Guest Post: Game Theory Marketing
What exactly is gamification? Though it is a wide concept, small businesses may use it as a way to attract and engage more customers through entertainment and gaming methods. Time flies when you're having fun, right? Gamification works to engage, retain, motivate and promote participation among customers.
Gamification has proven effective for retail, IT, trade, technology, entertainment, media, education and healthcare industries. However, each business can find something special to implement.
Apart from the self-educational benefits, customers can also generate unique content for your company’s website – it can be both statistics on site attendance, audience or suggestions in feedback. Customers are more enthusiastic when they can implement ideas for the products they like. That works great for engagement.
GelaSkins has an impressive gallery of artists whose work can easily appear on your MP3 player or cellphone. However, the creativity of the company’s customers is not limited – you can also become the artist with a comfortable customization platform for both individual consumers and businesses.
The competitive element is one of the main triggers of engagement through gamification, as many of us have a highly competitive nature.
Here is an example from Opower which is a sustainability website. The numbers changing constantly motivate users to try the company’s energy-saving products and solutions.
Games’ results are frequently shared online with the reference to the app or website where the gamification experience was acquired.
Panera Bread encourages its Facebook fans to participate in social donation for low-income citizens. A special focus is on social sharing by areas, groups or lists.
Customers are excited to participate when any rewards are engaged – even the minor ones. Though it may seem trivial to you, your customers may find little badges and personified banners cute. Moreover, your website content can be enriched by leaderboards, and big prizes motivate people even more. It all leads to growing engagement.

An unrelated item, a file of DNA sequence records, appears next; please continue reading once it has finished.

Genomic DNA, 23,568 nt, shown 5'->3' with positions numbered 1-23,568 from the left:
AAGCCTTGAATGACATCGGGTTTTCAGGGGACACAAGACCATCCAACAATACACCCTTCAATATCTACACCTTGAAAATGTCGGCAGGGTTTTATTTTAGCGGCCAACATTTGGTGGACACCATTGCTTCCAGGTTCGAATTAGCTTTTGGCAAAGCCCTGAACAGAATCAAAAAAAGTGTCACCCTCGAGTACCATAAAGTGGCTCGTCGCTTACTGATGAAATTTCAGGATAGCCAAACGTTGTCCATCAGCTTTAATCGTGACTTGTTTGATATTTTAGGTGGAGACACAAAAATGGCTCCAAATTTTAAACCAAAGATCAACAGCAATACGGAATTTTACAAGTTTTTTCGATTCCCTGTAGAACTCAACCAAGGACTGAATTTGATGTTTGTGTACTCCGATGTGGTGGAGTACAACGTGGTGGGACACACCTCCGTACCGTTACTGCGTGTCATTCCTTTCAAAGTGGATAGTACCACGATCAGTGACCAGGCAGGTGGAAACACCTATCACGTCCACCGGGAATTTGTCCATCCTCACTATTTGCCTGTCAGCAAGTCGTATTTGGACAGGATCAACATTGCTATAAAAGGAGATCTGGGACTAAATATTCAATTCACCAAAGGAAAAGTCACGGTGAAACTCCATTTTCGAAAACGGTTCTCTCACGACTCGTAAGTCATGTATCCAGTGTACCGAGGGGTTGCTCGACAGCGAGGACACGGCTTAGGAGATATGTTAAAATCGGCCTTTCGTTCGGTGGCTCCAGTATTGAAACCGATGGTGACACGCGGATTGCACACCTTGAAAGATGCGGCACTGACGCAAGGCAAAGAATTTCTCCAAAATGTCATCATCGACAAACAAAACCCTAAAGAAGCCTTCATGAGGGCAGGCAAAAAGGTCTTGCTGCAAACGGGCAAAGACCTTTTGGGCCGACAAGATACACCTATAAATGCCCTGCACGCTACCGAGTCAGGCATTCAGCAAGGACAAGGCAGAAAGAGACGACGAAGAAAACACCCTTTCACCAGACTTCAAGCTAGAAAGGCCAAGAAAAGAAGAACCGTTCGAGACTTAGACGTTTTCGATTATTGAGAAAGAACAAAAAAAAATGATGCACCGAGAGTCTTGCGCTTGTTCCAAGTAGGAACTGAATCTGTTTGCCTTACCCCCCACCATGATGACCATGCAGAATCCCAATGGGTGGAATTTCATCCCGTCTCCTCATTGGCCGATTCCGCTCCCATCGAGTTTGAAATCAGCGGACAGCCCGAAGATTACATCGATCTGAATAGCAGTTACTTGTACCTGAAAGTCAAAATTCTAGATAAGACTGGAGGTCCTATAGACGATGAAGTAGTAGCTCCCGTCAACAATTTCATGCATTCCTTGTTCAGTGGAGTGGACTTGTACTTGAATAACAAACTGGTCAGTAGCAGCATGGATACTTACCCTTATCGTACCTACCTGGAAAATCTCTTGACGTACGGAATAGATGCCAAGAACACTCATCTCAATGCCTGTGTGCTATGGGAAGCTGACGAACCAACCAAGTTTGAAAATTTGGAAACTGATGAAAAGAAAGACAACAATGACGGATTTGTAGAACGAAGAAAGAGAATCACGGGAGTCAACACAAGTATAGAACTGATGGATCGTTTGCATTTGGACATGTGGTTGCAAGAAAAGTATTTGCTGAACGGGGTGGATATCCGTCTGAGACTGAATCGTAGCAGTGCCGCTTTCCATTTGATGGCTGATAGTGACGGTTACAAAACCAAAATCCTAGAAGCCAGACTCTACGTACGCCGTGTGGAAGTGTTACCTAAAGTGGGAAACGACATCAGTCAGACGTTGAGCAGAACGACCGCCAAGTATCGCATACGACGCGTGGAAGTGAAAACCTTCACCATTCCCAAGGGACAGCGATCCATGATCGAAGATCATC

iVillage offers a branching network of rewards that offer recognition, unique content, new experience and points just to show off in the community. Believe me, the latter one is still quite valuable!
Customers want to learn more about the products or services they would like to purchase, and they would love to do it in an entertaining way. Boring walls of text don’t always work. You may need to engage experts, add tracking devices or use maps to make customer’s experience more engaging and useful.
Apart from a short interactive survey, Recyclebank shows you results at once and gives you advice on how to save energy heating up leftovers. It is one more way to prove the company is an expert in sustainability.
How You Can Get Started
Your task now is to make sure your gamification elements are attractive and worth intoducing. So how can you implement gamification on your website?
Define your goals. What do you want to achieve with your website? Adjust your gamification plan to fit your overall strategy.
Put yourself in the shoes of your target user. What would you like to experience online as a customer of this particular product or service?
Do some brainstorming. Try to analyze your experience using other websites. Is there anything you would like to be more visual, educating or competitive?
Be both a trend follower and a trend setter. As the latter is quite difficult, don't be afraid to take after other people's practices if you find them appealing. Develop your unique fun elements but don't give up on the classics.
Think about the design for your rewards, leaderboards and gameplay options. How can your website become an engaging source for customers? How can you make it as flexible and entertaining as possible? You can use customer feedback here.
Integrate your brand with the chosen storyline but don't be pushy about it. Your task is to engage, not disgust.
Combine attractive design and compelling game mechanics. Check the website yourself now and make sure the loading times aren't too long.
Always recognize your individual customers. Small distinctions are not costly but they give customers the irreplaceable sense of self-importance. So why be stingy with that little badge or reward?
Do some measuring every week. Are people actually playing your game? Remember that gamification is not all fun and games – you need to get results and measure them with the appropriate metrics.
Have you tried gamification for your website? What are your ideas for your particular industry? Make yourself heard! We'd love to hear your thoughts in the comments.
Helen Nesterenko is the founder of Writtent.com. She enjoys helping businesses create content their customers and prospects will love.